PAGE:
One way or another, decisions on our health care are going to be made not just by kindly doctors, but by people hunched over ledgers and computer screens in hidden offices. We just need to decide whether those people - those bureaucrats - work for the government over which we have some measure of control, or for an insurance company focused on profits, which we don't.

Let's stop shouting and start thinking and discussing.

Have a good day. More thoughts later.



Debbie said...

The USA has the best health care in the world, I see no reason to change that. What has driven up the costs is attorneys! You mentioned pharmaceuticals, but also the hosptials and clinics, their doctors,nurses,and even their clerical staffs are subject to major lawsuits, thus have high insurance premiums to cover them for not only malpractice, but for confidentiality issues. Every state has an Insurance Commissioner to keep insurance companies in line, making sure their premiums reflect the risks they are assuming. What our government should be doing is finding ways to limit liabilities in malpractice and frivilous lawsuits to bring the costs down, not creating more beauracracy to drive costs up.

Anonymous said...

The difference is, Bilbo, is that we can opt out of an insurance company we don't like, change our doctor, go to a different commercial pharmacy, and be sure that each entity is trying to entice us in their door with cheaper and better service.

You ever hear of a government that does that? Dr. Buchanan at George Mason University, right down the street from your house, got his Nobel Prize by proving all bureaucrats make their decisions on one criteria: What's in it for them!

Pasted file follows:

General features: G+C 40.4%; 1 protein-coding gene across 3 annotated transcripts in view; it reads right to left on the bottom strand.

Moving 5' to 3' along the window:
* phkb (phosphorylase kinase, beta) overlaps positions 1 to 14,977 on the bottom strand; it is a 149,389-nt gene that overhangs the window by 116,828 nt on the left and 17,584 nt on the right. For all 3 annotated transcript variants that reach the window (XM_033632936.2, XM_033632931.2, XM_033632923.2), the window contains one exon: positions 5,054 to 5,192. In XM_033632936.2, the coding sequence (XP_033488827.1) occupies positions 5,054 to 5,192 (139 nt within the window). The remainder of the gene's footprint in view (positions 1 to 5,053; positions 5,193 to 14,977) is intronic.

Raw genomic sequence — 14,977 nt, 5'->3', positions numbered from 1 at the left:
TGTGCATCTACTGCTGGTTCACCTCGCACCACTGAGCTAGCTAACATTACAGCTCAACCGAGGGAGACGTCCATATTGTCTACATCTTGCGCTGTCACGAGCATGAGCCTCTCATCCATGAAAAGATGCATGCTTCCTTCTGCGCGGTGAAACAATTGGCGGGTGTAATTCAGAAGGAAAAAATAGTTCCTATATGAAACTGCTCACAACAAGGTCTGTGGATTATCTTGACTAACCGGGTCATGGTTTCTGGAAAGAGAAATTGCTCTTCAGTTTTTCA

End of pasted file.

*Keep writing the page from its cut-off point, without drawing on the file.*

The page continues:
You wanna get your health care from that guy? Especially if as a result yo mama dies and he don't have to budget for her anymore.

Eminence Grise

Mike said...

My family has been the victim of the insurance industries 'preexisting condition' exclusion several times. My daughter was also terminated from a job becuse she used her healthcare. It's time to get the capitalists out of the healthcare field. We need national health insurance NOW.

And by the way, the state insurance boards are run by the insurance industry.

Leslie David said...

As long as healthcare is a business the consumer is going to get screwed in the name of profits. We were both in the military. We (and your family members) experienced single-payer healthcare.

Bob said...


Stop with the objective sense-making, Bilbo. You will be run out of DC on a rail.

Twinkie said...

Mike, my previous employer offered that type of insurance. Low rates, unless heaven forbid.. somebody got sick. Then ALL our premiums went up. You almost resented the person that got cancer. Because of THEM now I can't afford my insurance premium. Sad. And Pathetic. And YES reform is necessary.